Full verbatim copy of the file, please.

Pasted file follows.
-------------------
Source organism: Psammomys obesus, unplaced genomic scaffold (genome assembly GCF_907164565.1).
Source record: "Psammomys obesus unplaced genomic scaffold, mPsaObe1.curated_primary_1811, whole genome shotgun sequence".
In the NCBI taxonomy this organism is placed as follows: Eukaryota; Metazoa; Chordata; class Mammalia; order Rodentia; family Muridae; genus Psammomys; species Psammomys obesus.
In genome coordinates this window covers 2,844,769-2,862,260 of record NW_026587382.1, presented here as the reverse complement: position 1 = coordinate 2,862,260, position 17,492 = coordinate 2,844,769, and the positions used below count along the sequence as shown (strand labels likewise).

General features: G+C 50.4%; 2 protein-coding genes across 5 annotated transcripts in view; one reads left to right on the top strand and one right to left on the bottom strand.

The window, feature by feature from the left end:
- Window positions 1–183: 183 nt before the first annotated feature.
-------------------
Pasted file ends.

Source organism: Psammomys obesus, unplaced genomic scaffold (genome assembly GCF_907164565.1).
Source record: "Psammomys obesus unplaced genomic scaffold, mPsaObe1.curated_primary_1811, whole genome shotgun sequence".
In the NCBI taxonomy this organism is placed as follows: Eukaryota; Metazoa; Chordata; class Mammalia; order Rodentia; family Muridae; genus Psammomys; species Psammomys obesus.
In genome coordinates this window covers 2,844,769-2,862,260 of record NW_026587382.1, presented here as the reverse complement: position 1 = coordinate 2,862,260, position 17,492 = coordinate 2,844,769, and the positions used below count along the sequence as shown (strand labels likewise).

General features: G+C 50.4%; 2 protein-coding genes across 5 annotated transcripts in view; one reads left to right on the top strand and one right to left on the bottom strand.

The window, feature by feature from the left end:
- Window positions 1–183: 183 nt before the first annotated feature.